It is what we thought it was – States with laws to require a certain amount of their energy come from renewables have been successful and the costs of moving to clean energy have been small. (Midwest Energy News)

Not that it’s a bad thing but… – President Obama’s swift action to join the Paris Agreement may make it very difficult for the next president to get out of it. (Washington Post)

Posted In: The Source

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A long-delayed rule to protect workers from the harmful impacts of silica on the job has finally been issued by the U.S. Occupational Safety & Health Administration (OSHA). The BlueGreen Alliance’s Executive Director Kim Glas said of the rule, “After 40 years of regulatory delay, this rule could save nearly 700 lives and prevent 1,600 cases of silicosis a year. Silica dust has been a known carcinogen since the 1970’s; exposure to the mineral can cause a multitude of illnesses including silicosis, lung cancer, kidney disease, and respiratory diseases.” (The Hill & BlueGreen Alliance)

QUOTE OF THE WEEK

“Flint residents, who are majority black or African-American and among the most impoverished of any metropolitan area in the United States, did not enjoy the same degree of protection from environmental and health hazards as that provided to other communities.” – An excerpt from a report from the Flint Water Advisory Task Force.

WHAT’S TRENDING

Race and environmental justice – This editorial discusses the role race played in the Flint water crisis in the wake a damning report that highlights the failures of the Snyder administration and other officials that lead to the crisis. (New York Times)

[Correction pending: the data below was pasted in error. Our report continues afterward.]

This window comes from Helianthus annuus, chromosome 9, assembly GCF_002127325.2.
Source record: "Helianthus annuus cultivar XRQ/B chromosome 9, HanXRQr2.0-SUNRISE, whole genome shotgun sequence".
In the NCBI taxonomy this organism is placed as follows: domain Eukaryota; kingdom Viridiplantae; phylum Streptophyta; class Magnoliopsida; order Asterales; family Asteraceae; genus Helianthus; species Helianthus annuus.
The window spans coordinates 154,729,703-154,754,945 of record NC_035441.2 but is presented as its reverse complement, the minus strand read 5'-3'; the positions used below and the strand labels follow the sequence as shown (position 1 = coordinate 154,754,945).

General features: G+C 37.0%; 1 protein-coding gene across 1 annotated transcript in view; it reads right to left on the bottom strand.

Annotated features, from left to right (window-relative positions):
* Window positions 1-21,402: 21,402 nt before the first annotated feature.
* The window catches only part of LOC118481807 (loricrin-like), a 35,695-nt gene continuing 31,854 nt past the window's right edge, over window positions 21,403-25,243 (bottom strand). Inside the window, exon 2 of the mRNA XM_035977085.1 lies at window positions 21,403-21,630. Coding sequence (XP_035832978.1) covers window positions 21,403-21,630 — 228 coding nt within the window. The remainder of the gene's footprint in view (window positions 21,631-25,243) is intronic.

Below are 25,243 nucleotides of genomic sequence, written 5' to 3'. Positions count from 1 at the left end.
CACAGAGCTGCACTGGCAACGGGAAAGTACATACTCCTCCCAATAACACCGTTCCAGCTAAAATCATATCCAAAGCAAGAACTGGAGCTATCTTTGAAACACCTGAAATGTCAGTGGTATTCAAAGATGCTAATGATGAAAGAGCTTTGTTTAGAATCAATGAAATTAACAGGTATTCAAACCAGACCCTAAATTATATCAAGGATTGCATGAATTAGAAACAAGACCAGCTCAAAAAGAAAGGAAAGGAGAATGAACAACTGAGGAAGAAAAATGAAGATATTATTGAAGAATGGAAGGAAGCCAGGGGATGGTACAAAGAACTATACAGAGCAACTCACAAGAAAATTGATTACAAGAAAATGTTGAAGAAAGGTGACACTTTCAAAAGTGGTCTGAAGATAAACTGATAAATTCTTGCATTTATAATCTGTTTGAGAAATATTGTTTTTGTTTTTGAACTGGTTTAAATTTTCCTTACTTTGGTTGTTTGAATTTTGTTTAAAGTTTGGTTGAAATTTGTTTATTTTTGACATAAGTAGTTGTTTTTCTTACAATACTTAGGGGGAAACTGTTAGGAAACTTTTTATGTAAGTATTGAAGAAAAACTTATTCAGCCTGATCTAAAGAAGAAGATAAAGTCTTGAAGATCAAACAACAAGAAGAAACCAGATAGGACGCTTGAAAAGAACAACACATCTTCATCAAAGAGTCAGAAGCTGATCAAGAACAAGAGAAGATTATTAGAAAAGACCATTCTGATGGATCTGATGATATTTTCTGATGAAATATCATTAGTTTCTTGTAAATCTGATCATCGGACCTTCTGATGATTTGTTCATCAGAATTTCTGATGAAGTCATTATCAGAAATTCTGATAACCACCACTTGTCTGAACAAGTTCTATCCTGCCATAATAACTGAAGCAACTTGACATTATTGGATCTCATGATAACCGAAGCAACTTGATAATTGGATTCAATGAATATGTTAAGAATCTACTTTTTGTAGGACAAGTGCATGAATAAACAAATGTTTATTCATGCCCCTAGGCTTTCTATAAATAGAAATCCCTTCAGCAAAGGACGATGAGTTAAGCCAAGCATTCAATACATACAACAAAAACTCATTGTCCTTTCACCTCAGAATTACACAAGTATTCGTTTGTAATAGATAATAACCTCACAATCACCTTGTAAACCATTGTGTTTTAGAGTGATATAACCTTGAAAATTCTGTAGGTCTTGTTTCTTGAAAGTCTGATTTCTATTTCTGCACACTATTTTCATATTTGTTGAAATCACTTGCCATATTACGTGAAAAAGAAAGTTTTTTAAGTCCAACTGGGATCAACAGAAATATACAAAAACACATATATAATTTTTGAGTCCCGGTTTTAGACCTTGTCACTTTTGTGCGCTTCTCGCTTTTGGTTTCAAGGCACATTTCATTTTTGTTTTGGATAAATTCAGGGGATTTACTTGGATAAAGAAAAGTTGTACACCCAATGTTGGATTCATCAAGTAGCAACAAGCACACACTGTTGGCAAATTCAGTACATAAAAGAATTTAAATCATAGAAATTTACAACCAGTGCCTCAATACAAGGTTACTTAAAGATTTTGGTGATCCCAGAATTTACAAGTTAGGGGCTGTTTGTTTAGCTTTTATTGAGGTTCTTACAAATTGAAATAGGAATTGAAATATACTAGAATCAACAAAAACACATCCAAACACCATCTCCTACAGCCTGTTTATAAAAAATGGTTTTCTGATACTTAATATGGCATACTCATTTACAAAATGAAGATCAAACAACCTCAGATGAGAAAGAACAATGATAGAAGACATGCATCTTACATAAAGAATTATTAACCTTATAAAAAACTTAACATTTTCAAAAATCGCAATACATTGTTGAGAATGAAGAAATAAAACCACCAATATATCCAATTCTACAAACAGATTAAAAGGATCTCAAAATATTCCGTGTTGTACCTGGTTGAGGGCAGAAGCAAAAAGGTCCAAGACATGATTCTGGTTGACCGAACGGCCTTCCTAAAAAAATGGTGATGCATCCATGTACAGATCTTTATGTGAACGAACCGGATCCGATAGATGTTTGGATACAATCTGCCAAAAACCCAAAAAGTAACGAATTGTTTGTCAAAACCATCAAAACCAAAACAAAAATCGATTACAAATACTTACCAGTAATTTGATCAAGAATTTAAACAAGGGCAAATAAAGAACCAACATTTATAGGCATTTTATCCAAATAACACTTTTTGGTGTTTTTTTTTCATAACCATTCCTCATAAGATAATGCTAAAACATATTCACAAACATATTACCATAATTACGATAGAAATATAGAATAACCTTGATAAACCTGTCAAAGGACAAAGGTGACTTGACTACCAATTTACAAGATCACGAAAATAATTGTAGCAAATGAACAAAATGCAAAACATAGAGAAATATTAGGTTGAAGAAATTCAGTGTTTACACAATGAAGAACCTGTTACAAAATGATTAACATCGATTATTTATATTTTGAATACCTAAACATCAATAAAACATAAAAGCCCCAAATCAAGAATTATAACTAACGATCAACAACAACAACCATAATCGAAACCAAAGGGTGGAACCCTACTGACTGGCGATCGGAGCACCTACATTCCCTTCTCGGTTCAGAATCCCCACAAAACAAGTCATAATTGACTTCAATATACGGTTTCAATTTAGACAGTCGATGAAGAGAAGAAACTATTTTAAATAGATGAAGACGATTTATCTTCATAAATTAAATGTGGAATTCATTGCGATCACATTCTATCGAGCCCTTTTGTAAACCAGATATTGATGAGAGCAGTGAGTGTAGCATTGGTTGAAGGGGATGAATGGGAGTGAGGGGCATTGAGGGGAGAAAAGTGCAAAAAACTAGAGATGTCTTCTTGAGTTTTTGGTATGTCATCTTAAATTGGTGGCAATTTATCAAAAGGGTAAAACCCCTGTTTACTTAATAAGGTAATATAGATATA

More on that report – The 116-page report slammed the state’s response to Flint and highlighted the utter failure of the state’s Emergency Manager law that allowed the decision to switch the city’s water from the Detroit Water and Sewage Department to the Flint River. (Detroit Free Press)

Posted In: The Source

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Efforts in the Senate to get aid to Flint to deal with its water crisis continue to be stymied by a hold placed on the legislation by Senator Mike Lee of Utah. (Detroit News)

QUOTE OF THE WEEK

“He’s not a very pragmatic man and I don’t know that he understands how fundamental some of this stuff is… I think he’s got two problems. One is that he’s not looking towards the future, and the other one is that he’s so hung up on his ideological fixations that he can’t see the pragmatic need to do something,” said Nibley City, Utah Mayor Shaun Dustin of Lee’s hold on the Flint aid bill.

WHAT’S TRENDING

Expanding Medicaid to Flint – The U.S. Department of Human Services announced it will expand Medicaid coverage to about 15,000 low-income resident of Flint to help treat the impacts of the water crisis. (The Hill)

Pipeline safety bill clears Senate – A bill to fund the Pipeline and Hazardous Materials Safety Administration (PHMSA) through 2019 passed the Senate with unanimous consent last night. The BlueGreen Alliance’s Executive Director Kim Glas said, “The Safe Pipes Act expired six months, ago and it’s about time Congress is taking action. We encourage the House to follow the Senate's lead and swiftly reauthorize the Safe Pipes Act, which will help to reduce methane emissions, address climate change, and create quality jobs for American worker” (The Hill & BlueGreen Alliance)

Posted In: The Source

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Donations to help with the Flint water crisis have totaled $7 million so far. Several unions, including the United Association (UA) and Service Employees International Union, and environmental groups have been doing tremendous work to help people out. As of earlier this month, the members of UA Local 370 have visited over 3,500 homes, totaling over 8,000 hours of volunteer work to install water filters at no cost to local residents. (MLive & Michigan Radio)

QUOTE OF THE WEEK

"The climate challenge we live and its human roots impact us all,” said Pope Francis during his trip to Mexico.

WHAT’S TRENDING